The result was just what I had hoped for and more—it had the stiff clean fit that I desired. The dress had the crinkle that I wanted as it moved, just like the old wrinkled pillow. The design felt wearable, but the fabric made it have the editorial effect that I wanted. I put the dress on. set up the dramatic lighting that I wanted, and choreographed and modeled poses that I felt fit the garment. The piece was all about process, utilizing photography, observational drawing from a photograph, design, technology, manufacturing, sewing, taking creative risks, performing, studio lighting, photographic composition and processing, and personal and artistic identity. All my leftover scraps and fabric I will be using for masks.

I Feel

I Feel

The muslin dress that I made for "Where Dreams Begin" was like a wearable sketchbook. This is because it was the draft and sketch of that piece, and all my sketches and brainstorming that I do, are done in my sketchbook. I began to play with text, choosing the words "I feel." These two words connected to my struggle with anxiety, and also, once on the fabric, became a take on the saying "she wears her heart on her sleeve." After I had tested fonts and stamped each letter on, writing the words over and over again in the fabric paint. I put the dress on. I kept thinking why must I remind society how I feel? I set up my studio lighting with dramatic contrast and created performative photographs with poses, postures, and mannerisms that represented the anxiety and pain that the next conveys. As I had stared at the words for so long, I had a moment where I realized the power that those four letters hold, and if rearranged, the new words that they could create (lie, life). Those words connected to the piece, and so I began to work in my sketchbook, playing with the power and significance of those four letters. They were marks that we know as letters, that have their specific diction, personal significance, and order, and in context, those marks can hold a world of meaning. They create language, communication, record history or can simply be, a mark,

The Pledge

The Pledge

"The Pledge" is a sculptural piece that I made of a wire hand. It all began when I was thinking the power when passion, commitment, and your word, such as a promise of pledge, combine in a few individuals. This piece was inspired by a particularly moving school assembly, during which someone said that in order to start movement, a passionate individual whom everyone else thinks is crazy, steps forward to take the lead. What struck me was that when a second person joins, the movement is started. The more who join, the more unstoppable they become. I wanted to create an artwork that required a little courage from each participating viewer, as well as caused them to get their hands dirty and state their commitment.

The hand is something that I had studied in my art for years, but in my conception of the piece there was also something endearing about the unwaivering loyalty and fear of repercussion that our childhood selves had built up about any "pinky promise" that we have ever made.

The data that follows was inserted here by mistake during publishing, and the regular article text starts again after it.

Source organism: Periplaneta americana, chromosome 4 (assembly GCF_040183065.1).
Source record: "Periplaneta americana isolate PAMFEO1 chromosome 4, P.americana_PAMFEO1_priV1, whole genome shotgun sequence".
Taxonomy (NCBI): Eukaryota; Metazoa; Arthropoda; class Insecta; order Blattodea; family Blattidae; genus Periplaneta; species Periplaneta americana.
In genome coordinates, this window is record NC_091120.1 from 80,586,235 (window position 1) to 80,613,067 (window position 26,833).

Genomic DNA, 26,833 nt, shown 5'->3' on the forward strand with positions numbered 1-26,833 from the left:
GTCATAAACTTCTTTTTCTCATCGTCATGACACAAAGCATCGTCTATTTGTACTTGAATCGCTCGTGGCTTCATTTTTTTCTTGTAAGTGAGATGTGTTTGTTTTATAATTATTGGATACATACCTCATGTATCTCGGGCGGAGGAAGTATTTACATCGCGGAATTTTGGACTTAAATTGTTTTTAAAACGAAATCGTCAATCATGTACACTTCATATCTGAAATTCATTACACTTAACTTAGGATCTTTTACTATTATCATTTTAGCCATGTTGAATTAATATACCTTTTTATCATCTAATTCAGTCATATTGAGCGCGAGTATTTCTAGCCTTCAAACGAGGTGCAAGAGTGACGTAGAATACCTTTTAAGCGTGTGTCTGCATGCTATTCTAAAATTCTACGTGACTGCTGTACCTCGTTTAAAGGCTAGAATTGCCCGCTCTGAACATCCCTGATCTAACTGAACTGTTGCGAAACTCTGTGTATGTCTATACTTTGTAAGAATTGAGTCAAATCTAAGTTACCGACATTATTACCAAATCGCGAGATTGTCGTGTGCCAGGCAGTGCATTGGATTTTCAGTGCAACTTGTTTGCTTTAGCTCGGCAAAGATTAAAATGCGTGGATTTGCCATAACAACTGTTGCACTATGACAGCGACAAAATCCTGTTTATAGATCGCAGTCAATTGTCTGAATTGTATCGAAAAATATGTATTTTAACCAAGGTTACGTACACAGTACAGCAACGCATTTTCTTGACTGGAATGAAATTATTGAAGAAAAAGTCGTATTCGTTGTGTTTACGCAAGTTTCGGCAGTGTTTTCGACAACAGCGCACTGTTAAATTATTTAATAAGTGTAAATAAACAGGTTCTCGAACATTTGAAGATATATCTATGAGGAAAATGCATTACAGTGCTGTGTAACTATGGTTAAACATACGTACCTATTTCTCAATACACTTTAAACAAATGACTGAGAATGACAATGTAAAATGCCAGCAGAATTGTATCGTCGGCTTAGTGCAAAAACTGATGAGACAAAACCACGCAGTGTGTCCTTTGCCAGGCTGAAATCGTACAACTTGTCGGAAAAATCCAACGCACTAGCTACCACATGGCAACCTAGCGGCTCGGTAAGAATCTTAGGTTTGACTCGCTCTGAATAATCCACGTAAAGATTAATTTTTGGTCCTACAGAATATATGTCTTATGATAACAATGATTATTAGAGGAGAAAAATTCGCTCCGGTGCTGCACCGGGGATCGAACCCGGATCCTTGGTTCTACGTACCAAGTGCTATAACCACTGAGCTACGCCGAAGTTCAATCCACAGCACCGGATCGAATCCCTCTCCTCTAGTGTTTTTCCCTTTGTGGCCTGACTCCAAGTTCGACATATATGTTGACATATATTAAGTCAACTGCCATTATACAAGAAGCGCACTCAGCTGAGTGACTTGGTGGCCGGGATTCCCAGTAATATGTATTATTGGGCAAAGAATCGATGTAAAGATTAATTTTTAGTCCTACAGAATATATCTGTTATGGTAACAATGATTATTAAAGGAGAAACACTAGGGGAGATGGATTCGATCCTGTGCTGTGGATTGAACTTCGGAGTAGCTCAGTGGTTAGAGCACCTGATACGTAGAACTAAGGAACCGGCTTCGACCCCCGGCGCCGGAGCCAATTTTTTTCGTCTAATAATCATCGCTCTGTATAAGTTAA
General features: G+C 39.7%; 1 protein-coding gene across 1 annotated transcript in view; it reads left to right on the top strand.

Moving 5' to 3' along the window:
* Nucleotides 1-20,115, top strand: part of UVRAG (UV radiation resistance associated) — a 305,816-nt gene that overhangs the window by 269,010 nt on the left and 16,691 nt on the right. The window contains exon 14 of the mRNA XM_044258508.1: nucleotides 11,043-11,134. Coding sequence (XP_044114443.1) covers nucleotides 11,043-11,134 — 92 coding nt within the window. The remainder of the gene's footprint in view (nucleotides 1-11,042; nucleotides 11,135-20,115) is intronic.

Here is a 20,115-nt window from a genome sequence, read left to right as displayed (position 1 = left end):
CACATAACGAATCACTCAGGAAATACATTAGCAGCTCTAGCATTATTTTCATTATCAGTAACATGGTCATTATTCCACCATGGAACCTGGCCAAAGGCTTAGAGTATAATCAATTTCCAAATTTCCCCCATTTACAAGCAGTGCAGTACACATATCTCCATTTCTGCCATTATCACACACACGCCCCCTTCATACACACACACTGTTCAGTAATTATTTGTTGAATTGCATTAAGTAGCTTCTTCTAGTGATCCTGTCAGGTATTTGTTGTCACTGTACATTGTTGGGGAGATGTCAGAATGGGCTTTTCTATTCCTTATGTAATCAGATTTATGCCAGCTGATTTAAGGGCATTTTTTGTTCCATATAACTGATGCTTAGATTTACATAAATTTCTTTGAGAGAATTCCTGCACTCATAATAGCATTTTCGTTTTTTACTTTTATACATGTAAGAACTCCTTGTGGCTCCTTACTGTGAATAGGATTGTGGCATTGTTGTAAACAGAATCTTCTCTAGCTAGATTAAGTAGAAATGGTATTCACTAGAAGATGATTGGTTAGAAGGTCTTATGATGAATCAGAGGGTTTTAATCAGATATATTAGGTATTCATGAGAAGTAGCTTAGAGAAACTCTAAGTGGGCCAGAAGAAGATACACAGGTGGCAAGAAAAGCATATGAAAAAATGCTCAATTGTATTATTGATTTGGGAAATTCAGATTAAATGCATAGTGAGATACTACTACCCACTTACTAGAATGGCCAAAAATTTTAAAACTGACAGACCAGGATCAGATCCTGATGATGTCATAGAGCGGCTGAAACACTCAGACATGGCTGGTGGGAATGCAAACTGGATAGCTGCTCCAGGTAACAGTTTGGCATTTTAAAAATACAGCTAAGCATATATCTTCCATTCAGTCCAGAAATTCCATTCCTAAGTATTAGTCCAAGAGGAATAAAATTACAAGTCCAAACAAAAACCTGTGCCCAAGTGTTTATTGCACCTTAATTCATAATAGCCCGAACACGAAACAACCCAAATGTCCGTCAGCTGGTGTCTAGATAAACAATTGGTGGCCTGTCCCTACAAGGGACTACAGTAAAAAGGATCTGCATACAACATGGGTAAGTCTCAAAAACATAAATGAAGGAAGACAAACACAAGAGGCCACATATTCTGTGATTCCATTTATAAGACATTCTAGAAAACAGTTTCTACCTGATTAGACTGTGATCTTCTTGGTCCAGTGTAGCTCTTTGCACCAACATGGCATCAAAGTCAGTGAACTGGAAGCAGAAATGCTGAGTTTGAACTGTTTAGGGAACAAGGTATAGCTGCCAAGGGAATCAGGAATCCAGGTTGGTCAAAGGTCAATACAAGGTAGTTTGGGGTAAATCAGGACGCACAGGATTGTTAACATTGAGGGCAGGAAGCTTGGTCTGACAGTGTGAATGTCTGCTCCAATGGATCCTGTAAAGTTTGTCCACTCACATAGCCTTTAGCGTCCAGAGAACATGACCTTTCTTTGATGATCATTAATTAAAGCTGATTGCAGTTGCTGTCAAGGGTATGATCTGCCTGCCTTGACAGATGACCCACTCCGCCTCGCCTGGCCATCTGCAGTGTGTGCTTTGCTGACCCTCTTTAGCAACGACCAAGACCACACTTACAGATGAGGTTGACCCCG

The hand was mounted on a white wall, with blue and green ink pads on the table beside it. The instructions said to write down an issue in our world that you cared about and pledged to take action on. Then I instructed that the audience place their hand in either ink of choice, and shake the sculptural hand to solidify their commitment. The interactive presentation of this piece in the PDS exhibition became a collaborative and communicative experience that I will never forget. Beside the ink lay hand wipes and a trash bin, but as I walked around the halls of the school the rest of the day, a smile crept up on my face with hope and pride as I saw the tints of green and blue ink on students' hands.

A Purpose

A Purpose

The photograph, "A Purpose," was taken as the sun rose on a rainy morning in a quiet part of Santorini, Greece. As my family drove along the small road in our tiny car, we slowed down along a bend. I was lucky enough to notice this split second where the sun aligned behind the cross with the rain and dewdrops contorting the light and creating colorful prismatic effects. I focused the lens quickly and snapped the shot. I had captured one of the simplest things to have ever taken my breath away. The whole town was asleep on such a rainy morning, the silent lull was piercingly loud except for the occasional whir of our car. The photograph captures all of these feelings. It embodies the idea of some greater purpose. Whether it my be a religion, or sign of some sort, the ethereal and captivating moment captured here always reminds me of the power of lighting, of carrying a camera of sketchbook with you everywhere you go to capture fleeting moments.

The Map

The Map

Throughout my whole life, art has been my everything. No matter where I was in the world, I had to be creating and researching art for my sanity. I could live anywhere in the world and feel at home as long as I am learning and making art. This piece is full of artistic risk, innovation, and research. This mapmaking piece began when I chose and studied the location of the "Grand Prismatic Springs." I decided to delve in and highlight the highest and lowest points of this location, and the layers of varying heights in between. I took tracing paper and deconstructed the map into sheets of each height of the area. I painted the lowest level of that location with acrylics on a piece of poster board adding depth with Gesso. I then took a second piece and with an X-acto knife cut out the desired shape on the second level of raised land. Next, I took a third piece and cut out the highest level of raised land there, creating three sheets that if piled on one another would make a 3D map. I decided to go with my artistic instinct and experimentation, and highlight the process in the piece. An idea came to mind, and I went to the industrial design studio and began rummaging through the discarded wood piles. I found a scrap of wood that I loved and painted it black. I wanted to utilize it in a way to showcase the idea of a "deconstructed map." I wanted to use geometry and choose the placement of the recycled wood in a way that I had never seen and that pushed creative boundaries. I created this 3D protruding multi-media mapmaking piece that was showcased as a solo piece in the front entrance of my school. It remains there today.